'Multiple sclerosis didn't stop me travelling world'
If you had told 30-year-old George Pepper, from Leeds, a few years ago that he would travel round the world, he wouldn't have believed you.
That his girlfriend would accompany him and return as his fiancée, was a little less of a surprise - for him at least.
"We were in Florianopolis in Brazil. I'd got the ring beforehand, there was a really nice beach...," he says, voice tailing off as he recalls the romantic proposal.
George's trip was particularly special because he was diagnosed with multiple sclerosis when he was 22.
Getting used to his diagnosis was difficult and the uncertainty of how the condition would progress was frightening.
In the first two years, he had seven relapses. He experienced blurred vision, difficulty walking, vomiting, extreme fatigue and a lack of feeling on his left side.
George has Relapsing Remitting MS, which meant that the symptoms only lasted a number of weeks at a time, but he did have to stop working for several months.
"But I'd always wanted to go travelling. The more I heard about it, the more I wanted to do it," George says.
"I'm quite stubborn. I didn't want to look back and regret anything."
Months of careful planning and years of saving funds followed.
In the meantime he founded a website, shift.ms , for young people with the neurological condition, because he felt alone and isolated in those early days.
A grant from the Wellcome Trust to improve communication between MS researchers and young MS sufferers followed.
As a result, a busy online forum and a real community of friends has now built up around the website, which has become a valuable support network for young people.
Before George set off on his world tour he had another relapse, losing his hearing in one ear for eight weeks. He also had co-ordination issues, kept losing his balance and felt extremely tired.
At the same time it was suggested that he change his treatment from daily drug injections to monthly intravenous infusions - a move which dramatically improved his health.
To maintain this treatment schedule, his doctors in Leeds suggested stopping off at hospitals in Melbourne, Australia, and Sao Paolo, Brazil, to receive the required drugs dose - an arrangement that worked perfectly.
But there were other considerations too.
"I was very nervous about the heat and humidity before we left, a common issue for people with MS.
"So we always planned activities in the early morning or evening - and took lots of drinks breaks.
"And we tried to put in lots of rest days in our itinerary, and paid a bit more for comfier seats on long-distance bus journeys."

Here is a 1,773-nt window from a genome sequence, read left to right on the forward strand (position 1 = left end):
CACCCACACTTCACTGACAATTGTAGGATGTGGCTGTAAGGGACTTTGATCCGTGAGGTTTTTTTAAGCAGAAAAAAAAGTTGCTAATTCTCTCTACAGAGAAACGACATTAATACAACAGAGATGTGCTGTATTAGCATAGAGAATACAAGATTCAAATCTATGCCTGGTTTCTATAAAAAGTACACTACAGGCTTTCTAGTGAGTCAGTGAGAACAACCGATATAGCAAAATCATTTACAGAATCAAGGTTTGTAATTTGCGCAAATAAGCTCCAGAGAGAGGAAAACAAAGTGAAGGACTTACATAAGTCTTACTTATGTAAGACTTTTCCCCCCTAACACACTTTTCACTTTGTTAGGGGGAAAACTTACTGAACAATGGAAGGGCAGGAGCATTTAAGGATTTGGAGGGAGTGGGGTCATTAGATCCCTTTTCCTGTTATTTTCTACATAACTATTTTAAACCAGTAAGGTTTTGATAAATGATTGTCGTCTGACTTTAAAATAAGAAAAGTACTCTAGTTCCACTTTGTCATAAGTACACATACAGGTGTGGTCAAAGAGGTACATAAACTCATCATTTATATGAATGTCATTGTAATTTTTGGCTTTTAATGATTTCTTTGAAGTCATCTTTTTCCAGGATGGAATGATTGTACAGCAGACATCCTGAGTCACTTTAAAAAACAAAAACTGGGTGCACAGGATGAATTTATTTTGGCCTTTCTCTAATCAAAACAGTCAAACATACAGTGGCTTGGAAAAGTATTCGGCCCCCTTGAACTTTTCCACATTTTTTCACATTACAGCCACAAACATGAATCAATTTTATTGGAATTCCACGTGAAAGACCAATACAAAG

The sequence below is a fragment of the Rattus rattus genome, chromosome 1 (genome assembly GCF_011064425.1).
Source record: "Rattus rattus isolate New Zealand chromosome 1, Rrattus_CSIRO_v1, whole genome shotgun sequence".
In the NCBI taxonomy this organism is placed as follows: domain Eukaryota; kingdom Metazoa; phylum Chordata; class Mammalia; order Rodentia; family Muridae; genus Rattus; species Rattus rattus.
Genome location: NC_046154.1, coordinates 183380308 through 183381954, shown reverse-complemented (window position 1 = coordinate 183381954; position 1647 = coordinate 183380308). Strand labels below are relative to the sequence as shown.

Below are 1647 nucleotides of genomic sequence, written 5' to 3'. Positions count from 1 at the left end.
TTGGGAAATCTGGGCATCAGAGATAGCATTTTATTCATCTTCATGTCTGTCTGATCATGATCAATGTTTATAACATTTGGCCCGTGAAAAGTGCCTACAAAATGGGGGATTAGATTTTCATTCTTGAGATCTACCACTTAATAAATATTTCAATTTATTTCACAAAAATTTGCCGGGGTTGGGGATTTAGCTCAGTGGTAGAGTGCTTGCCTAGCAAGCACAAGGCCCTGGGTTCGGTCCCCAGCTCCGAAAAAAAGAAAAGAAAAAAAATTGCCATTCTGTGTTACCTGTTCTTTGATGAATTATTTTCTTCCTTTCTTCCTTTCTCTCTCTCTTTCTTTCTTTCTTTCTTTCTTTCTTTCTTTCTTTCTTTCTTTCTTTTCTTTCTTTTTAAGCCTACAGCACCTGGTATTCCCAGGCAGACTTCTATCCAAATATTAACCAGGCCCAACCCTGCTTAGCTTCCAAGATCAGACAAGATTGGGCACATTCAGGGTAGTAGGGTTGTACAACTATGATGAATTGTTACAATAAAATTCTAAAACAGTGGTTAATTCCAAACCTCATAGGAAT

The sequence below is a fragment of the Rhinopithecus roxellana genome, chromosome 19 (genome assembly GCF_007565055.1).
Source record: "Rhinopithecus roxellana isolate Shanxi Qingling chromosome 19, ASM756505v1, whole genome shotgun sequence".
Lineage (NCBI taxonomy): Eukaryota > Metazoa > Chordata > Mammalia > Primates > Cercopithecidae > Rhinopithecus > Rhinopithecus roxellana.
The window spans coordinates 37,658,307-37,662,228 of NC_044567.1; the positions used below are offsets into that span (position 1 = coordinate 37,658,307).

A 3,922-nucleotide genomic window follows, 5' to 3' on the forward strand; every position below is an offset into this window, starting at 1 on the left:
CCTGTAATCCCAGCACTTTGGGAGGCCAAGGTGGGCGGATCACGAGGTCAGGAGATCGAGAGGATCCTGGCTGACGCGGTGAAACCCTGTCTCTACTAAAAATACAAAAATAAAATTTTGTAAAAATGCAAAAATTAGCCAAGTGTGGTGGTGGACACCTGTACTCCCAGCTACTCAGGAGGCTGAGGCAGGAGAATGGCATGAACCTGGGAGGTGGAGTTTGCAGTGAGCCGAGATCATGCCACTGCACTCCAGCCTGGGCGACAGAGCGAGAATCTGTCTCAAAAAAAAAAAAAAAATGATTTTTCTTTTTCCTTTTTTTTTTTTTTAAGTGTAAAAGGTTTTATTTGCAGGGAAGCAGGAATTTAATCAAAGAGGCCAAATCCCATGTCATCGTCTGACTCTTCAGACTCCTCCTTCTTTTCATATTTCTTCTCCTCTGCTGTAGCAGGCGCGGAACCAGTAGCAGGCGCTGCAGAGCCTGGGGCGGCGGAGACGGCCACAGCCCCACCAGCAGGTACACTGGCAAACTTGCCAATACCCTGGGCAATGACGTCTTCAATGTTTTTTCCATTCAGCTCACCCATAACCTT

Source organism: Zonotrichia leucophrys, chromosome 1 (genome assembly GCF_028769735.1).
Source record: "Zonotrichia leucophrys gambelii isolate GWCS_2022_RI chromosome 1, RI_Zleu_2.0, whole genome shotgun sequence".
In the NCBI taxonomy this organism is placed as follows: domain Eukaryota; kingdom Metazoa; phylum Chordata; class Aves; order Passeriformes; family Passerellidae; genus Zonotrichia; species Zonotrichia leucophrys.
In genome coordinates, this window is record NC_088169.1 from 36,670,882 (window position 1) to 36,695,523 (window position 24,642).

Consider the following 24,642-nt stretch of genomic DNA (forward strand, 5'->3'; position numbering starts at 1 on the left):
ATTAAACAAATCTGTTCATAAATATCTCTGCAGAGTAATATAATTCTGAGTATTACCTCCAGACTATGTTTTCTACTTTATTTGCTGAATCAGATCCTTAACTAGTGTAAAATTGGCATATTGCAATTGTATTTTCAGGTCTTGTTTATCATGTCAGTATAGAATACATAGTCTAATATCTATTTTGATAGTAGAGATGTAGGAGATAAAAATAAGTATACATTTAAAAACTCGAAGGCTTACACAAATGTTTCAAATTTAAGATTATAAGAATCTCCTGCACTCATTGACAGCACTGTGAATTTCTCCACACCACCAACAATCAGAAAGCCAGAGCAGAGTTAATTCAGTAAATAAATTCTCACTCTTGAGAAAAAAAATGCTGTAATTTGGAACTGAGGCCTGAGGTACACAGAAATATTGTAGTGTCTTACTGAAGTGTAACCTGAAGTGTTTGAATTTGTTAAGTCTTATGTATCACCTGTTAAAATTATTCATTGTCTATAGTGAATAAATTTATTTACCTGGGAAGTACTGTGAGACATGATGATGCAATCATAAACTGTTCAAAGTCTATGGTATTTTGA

After recently returning from his long-awaited six-month journey to places like India, Japan, Indonesia, New Zealand and South America, George is elated by all the things he has done and seen.
"It was incredible. I feel very lucky. I look back and think 'what an experience'."
George is just one of more than 100,000 people in the UK who have MS.
Most are diagnosed between the ages of 20 and 40 and yet a new report from the MS Society found that few young people were aware of this fact.
The report surveyed over 1,400 people with MS, and over 2,000 without MS.
Almost one in three people couldn't name any of the common symptoms of MS, which include problems with balance, vision, fatigue, bladder, bowel, speech, memory and muscle spasms.
Simon Gillespie, chief executive of the MS Society says multiple sclerosis is poorly understood, even by those who know people with MS.
"Because it is poorly understood, living with MS can turn a simple shopping trip or social event into an ordeal where strange looks and hurtful remarks can all be part of everyday life."
The survey found that more than half of people with MS find it harder to socialise since their diagnosis, with around two-thirds saying their MS has hampered their ability to enjoy everyday social activities.
Yet people with MS want the same things as everyone else, like a successful career and an active social life.
Before his travels, George worked for a marketing agency in Leeds but he has now decided to concentrate full time on shift.ms , and on helping other people achieve their goals.
"There are plenty of people less fortunate than me. I feel fine now. The side effects from the drugs are minimal and I'm getting married next spring."
His condition didn't stop him enjoying a wonderful trip, partly because MS was way down his list of priorities.
There were slow days and tiring days, he admits, and a bout of tonsillitis in New Zealand, but keeping busy was important.
"MS doesn't mean giving up on your ambitions, it just means rethinking how to achieve them," he says.